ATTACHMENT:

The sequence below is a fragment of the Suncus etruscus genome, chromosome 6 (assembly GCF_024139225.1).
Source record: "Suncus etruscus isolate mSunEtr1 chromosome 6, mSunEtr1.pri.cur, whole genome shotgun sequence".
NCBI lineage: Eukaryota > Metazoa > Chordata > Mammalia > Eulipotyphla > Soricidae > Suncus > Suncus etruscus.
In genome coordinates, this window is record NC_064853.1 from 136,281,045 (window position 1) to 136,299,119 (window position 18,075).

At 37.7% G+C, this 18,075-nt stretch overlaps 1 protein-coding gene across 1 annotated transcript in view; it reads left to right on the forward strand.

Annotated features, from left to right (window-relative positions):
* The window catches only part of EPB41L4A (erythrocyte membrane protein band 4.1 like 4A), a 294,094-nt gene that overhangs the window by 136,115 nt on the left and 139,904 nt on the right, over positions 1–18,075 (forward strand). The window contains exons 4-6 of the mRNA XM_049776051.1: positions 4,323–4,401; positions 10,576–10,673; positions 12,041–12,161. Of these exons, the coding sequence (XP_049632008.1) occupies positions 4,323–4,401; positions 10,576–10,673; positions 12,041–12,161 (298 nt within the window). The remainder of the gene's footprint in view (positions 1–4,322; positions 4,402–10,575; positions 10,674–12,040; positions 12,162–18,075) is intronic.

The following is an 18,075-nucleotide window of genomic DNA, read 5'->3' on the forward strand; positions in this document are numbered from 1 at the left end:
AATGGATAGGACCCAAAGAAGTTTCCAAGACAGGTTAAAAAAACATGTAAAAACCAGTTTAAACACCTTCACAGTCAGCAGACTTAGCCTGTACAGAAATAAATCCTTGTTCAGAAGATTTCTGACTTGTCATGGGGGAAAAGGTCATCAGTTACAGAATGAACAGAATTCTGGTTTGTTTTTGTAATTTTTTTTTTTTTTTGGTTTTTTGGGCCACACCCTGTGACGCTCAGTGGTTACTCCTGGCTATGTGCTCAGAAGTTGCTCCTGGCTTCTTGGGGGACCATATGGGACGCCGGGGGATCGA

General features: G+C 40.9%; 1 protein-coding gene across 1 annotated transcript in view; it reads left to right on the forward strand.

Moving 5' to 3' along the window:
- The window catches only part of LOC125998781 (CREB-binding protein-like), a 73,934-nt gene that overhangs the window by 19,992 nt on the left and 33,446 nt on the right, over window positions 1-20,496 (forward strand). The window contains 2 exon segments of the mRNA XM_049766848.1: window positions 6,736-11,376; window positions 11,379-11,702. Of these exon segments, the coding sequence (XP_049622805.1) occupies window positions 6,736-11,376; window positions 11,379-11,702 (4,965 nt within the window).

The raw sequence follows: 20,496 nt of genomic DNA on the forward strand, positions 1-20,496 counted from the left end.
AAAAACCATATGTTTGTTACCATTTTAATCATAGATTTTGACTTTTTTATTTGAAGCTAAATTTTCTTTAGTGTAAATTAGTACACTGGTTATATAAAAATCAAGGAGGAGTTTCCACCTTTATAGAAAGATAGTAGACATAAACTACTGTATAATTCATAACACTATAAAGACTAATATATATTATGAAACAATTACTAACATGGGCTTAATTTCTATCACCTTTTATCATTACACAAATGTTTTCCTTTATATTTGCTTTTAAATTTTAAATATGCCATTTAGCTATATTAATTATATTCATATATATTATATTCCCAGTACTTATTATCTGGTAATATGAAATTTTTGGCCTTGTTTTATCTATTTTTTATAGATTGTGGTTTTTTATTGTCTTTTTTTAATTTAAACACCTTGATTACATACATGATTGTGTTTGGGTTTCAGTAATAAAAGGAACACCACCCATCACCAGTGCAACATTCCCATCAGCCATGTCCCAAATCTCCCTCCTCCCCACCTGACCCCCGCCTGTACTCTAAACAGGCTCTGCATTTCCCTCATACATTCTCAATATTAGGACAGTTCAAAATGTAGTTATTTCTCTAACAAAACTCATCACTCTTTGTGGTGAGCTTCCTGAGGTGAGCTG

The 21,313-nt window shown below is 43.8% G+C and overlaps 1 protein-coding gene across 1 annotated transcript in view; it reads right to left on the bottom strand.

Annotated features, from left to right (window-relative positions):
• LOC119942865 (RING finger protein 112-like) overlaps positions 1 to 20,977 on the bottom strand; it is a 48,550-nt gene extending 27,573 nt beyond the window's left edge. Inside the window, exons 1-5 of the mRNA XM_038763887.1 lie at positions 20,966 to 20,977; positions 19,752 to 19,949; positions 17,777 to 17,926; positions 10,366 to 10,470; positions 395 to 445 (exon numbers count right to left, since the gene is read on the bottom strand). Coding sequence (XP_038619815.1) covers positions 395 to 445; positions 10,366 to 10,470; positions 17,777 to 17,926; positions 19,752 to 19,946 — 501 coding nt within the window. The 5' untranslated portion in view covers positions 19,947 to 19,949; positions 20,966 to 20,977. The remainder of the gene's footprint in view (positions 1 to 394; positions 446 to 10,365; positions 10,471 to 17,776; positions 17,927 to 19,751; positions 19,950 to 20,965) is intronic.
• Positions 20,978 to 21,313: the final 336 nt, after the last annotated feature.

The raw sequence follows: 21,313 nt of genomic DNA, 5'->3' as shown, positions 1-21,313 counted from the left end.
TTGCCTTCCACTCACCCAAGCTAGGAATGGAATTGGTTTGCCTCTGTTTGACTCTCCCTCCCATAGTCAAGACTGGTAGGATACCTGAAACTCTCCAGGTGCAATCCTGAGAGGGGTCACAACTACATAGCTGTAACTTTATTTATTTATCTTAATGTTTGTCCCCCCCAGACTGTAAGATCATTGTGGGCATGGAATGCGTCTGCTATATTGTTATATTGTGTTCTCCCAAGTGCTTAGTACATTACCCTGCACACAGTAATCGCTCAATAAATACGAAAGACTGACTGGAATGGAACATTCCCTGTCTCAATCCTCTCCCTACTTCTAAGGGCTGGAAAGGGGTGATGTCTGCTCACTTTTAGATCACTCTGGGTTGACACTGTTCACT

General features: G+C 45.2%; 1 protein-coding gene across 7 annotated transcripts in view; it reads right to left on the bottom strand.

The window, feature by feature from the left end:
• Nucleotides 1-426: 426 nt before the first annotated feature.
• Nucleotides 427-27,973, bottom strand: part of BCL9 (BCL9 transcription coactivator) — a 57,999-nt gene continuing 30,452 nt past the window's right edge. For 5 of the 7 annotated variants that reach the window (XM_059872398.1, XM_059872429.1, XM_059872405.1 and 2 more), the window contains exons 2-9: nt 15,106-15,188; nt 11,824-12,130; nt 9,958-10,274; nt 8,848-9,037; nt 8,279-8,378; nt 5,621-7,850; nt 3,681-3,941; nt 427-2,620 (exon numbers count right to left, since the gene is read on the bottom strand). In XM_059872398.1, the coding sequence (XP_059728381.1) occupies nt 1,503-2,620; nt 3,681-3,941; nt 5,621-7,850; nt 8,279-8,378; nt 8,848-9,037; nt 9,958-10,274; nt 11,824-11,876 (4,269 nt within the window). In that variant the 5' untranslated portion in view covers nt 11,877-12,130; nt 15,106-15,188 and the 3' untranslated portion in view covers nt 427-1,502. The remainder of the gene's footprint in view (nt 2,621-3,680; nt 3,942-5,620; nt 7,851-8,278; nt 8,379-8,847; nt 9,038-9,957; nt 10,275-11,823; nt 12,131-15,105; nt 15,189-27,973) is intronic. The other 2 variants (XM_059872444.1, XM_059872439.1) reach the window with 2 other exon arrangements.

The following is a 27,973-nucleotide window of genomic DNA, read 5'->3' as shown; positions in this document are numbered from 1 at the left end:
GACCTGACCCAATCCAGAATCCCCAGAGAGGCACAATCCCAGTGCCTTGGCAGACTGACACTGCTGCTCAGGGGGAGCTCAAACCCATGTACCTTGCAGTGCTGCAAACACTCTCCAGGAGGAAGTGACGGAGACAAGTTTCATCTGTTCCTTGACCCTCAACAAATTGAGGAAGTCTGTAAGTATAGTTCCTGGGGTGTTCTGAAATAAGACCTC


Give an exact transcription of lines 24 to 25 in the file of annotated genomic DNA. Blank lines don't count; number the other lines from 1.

• Nucleotides 427-27,973, bottom strand: part of BCL9 (BCL9 transcription coactivator) — a 57,999-nt gene continuing 30,452 nt past the window's right edge. For 5 of the 7 annotated variants that reach the window (XM_059872398.1, XM_059872429.1, XM_059872405.1 and 2 more), the window contains exons 2-9: nt 15,106-15,188; nt 11,824-12,130; nt 9,958-10,274; nt 8,848-9,037; nt 8,279-8,378; nt 5,621-7,850; nt 3,681-3,941; nt 427-2,620 (exon numbers count right to left, since the gene is read on the bottom strand). In XM_059872398.1, the coding sequence (XP_059728381.1) occupies nt 1,503-2,620; nt 3,681-3,941; nt 5,621-7,850; nt 8,279-8,378; nt 8,848-9,037; nt 9,958-10,274; nt 11,824-11,876 (4,269 nt within the window). In that variant the 5' untranslated portion in view covers nt 11,877-12,130; nt 15,106-15,188 and the 3' untranslated portion in view covers nt 427-1,502. The remainder of the gene's footprint in view (nt 2,621-3,680; nt 3,942-5,620; nt 7,851-8,278; nt 8,379-8,847; nt 9,038-9,957; nt 10,275-11,823; nt 12,131-15,105; nt 15,189-27,973) is intronic. The other 2 variants (XM_059872444.1, XM_059872439.1) reach the window with 2 other exon arrangements.

The following is a 27,973-nucleotide window of genomic DNA, read 5'->3' as shown; positions in this document are numbered from 1 at the left end: